The Animal Care and Control Team of Philadelphia, ACCT Philly, says he's not the first, but he may be the most popular.
"He is exceptionally friendly. He has cultivated quite the fan club," said Aurora Velazquez, the Executive Director of ACCT Philly. "And he's certainly the first rooster that I've seen here that walks around on a leash."
Roadrunner was picked up as a stray on the city streets a few weeks ago. The staff at ACCT Philly says that shelters nationwide have difficulty placing chickens in adoptive homes or animal rescues.
That's because these social birds have needs just like cats and dogs.
"The city isn't the right environment for roosters," said Velazquez. "They need enrichment just like a dog needs to be walked or a cat needs to be played with."
Philadelphia is unique among other large cities since it is illegal to keep roosters as backyard pets. Although efforts have been made in recent years to change this law, the staff at ACCT Philly wants city chicken-lovers to think twice.
"If people want backyard chickens, they need to have enough space for them for a flock and have proper enclosures for them that both keep them contained and also protect them from outside predators" said Sarah Barnett, Director of development and Communications at ACCT Philly.
That's why Barnett is relieved that Last Chance Ranch in Quakertown has rescued ACCT's chicken tenants.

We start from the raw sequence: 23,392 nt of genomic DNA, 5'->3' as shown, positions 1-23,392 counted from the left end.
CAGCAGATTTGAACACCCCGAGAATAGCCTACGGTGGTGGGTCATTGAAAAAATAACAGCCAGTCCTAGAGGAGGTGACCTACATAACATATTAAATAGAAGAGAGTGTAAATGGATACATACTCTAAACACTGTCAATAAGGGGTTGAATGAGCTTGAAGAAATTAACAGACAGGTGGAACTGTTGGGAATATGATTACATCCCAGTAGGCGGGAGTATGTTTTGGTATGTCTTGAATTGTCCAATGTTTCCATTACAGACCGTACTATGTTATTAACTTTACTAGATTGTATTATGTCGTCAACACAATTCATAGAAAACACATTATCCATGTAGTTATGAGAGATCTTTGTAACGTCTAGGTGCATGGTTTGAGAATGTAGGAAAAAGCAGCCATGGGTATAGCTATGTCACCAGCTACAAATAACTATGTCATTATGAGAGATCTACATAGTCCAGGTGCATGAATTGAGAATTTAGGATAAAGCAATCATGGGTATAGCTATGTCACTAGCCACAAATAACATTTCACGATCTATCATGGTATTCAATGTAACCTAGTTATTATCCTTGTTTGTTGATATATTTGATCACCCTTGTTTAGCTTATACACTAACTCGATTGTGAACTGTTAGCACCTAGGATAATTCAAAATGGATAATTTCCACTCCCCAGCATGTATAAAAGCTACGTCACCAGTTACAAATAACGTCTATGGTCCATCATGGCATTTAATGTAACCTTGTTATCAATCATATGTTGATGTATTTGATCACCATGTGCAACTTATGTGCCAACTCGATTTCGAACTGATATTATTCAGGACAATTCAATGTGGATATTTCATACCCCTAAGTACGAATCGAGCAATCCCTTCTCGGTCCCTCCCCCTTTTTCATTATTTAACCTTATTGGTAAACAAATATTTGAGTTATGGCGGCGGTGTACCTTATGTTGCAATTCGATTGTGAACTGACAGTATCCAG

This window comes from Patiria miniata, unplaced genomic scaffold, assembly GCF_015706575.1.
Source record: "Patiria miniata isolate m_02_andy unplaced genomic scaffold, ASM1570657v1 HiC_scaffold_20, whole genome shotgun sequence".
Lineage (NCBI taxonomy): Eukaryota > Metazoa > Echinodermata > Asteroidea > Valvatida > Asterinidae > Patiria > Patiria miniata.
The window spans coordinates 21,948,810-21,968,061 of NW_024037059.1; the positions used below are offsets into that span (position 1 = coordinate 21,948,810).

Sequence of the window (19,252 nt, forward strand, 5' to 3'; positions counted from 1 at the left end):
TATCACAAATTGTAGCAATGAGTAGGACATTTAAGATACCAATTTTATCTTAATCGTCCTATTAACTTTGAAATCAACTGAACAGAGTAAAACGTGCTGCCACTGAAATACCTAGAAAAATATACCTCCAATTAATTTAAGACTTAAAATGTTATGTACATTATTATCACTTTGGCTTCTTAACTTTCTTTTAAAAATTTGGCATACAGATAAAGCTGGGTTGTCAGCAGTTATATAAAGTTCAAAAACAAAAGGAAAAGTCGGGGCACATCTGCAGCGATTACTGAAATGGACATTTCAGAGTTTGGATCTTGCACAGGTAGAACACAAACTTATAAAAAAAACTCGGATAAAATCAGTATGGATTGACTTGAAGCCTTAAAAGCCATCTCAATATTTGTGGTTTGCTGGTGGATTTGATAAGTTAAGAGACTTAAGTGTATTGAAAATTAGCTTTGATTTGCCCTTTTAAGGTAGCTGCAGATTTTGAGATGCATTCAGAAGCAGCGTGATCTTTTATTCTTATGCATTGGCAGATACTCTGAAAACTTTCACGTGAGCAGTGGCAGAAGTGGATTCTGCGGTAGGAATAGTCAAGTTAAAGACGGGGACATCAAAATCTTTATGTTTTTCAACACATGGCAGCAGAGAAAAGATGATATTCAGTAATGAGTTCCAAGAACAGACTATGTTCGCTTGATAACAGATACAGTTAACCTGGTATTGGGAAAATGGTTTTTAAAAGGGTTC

"They have a farm, they have space, they have all the care that he and his other rooster buddy really need," said Barnett.
These roosters add to the roster of exotic animals taken in by ACCT, which also includes turtles, lizards, a goat and even an alligator. It's their job to find a proper home for those animals that can be adopted or rescued.
Anyone who is interested in adopting a farm animal can visit adoptapet.com to find a nearby rescue. In the meantime, ACCT continues to hold adoptions of cats and dogs and offers limited shelter visitation due to the ongoing Coronavirus pandemic.
"Especially with COVID, we're getting a lot of animals surrendered and a lot of animals that are coming to us because people can no longer care for them," said Barnett. "But you're also getting more requests for people to adopt."
Barnett says that ACCT is more like a waystation for animals to either be adopted or rescued.
The shelter recently endured a 20% budget cut to the tune of nearly $900,000. However, they are celebrating the acquisition of more building space to house their sheltered animals in North Philadelphia.
"We're also very grateful for the community for really stepping up and helping us," said Barnett. Anyone interested in supporting the shelter can donate or send items directly via their Amazon wishlist.
And ACCT is ready to help the community in return.
Anyone who is struggling to care for a pet they currently own can reach out to ACCT Philly for financial or material support. To learn more about the shelter, visit acctphilly.org.
RELATED: Service dog training program seeks volunteers in Philly area